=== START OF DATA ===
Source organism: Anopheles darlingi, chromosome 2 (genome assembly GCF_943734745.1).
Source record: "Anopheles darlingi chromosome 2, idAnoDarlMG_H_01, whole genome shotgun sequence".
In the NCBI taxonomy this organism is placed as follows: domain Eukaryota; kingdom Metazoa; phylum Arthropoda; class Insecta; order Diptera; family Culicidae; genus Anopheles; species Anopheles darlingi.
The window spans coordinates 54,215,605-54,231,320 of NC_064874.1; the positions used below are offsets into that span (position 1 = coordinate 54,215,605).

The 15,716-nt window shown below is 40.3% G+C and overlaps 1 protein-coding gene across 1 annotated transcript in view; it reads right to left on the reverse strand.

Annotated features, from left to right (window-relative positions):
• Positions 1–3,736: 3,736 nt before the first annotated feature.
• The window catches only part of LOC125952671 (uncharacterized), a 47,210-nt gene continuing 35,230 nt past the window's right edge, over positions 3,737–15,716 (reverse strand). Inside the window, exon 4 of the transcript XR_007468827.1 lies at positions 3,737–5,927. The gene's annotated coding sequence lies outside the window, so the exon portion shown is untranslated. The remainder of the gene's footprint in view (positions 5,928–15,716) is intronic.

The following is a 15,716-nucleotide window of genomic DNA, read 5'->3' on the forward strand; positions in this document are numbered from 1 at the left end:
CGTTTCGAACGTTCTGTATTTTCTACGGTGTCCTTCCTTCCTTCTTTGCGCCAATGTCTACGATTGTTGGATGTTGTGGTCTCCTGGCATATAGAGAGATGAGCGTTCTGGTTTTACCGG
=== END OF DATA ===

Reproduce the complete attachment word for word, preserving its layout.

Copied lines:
Source organism: Anopheles darlingi, chromosome 2 (genome assembly GCF_943734745.1).
Source record: "Anopheles darlingi chromosome 2, idAnoDarlMG_H_01, whole genome shotgun sequence".
In the NCBI taxonomy this organism is placed as follows: domain Eukaryota; kingdom Metazoa; phylum Arthropoda; class Insecta; order Diptera; family Culicidae; genus Anopheles; species Anopheles darlingi.
The window spans coordinates 54,215,605-54,231,320 of NC_064874.1; the positions used below are offsets into that span (position 1 = coordinate 54,215,605).

The 15,716-nt window shown below is 40.3% G+C and overlaps 1 protein-coding gene across 1 annotated transcript in view; it reads right to left on the reverse strand.

Annotated features, from left to right (window-relative positions):
• Positions 1–3,736: 3,736 nt before the first annotated feature.
• The window catches only part of LOC125952671 (uncharacterized), a 47,210-nt gene continuing 35,230 nt past the window's right edge, over positions 3,737–15,716 (reverse strand). Inside the window, exon 4 of the transcript XR_007468827.1 lies at positions 3,737–5,927. The gene's annotated coding sequence lies outside the window, so the exon portion shown is untranslated. The remainder of the gene's footprint in view (positions 5,928–15,716) is intronic.

The following is a 15,716-nucleotide window of genomic DNA, read 5'->3' on the forward strand; positions in this document are numbered from 1 at the left end:
CGTTTCGAACGTTCTGTATTTTCTACGGTGTCCTTCCTTCCTTCTTTGCGCCAATGTCTACGATTGTTGGATGTTGTGGTCTCCTGGCATATAGAGAGATGAGCGTTCTGGTTTTACCGG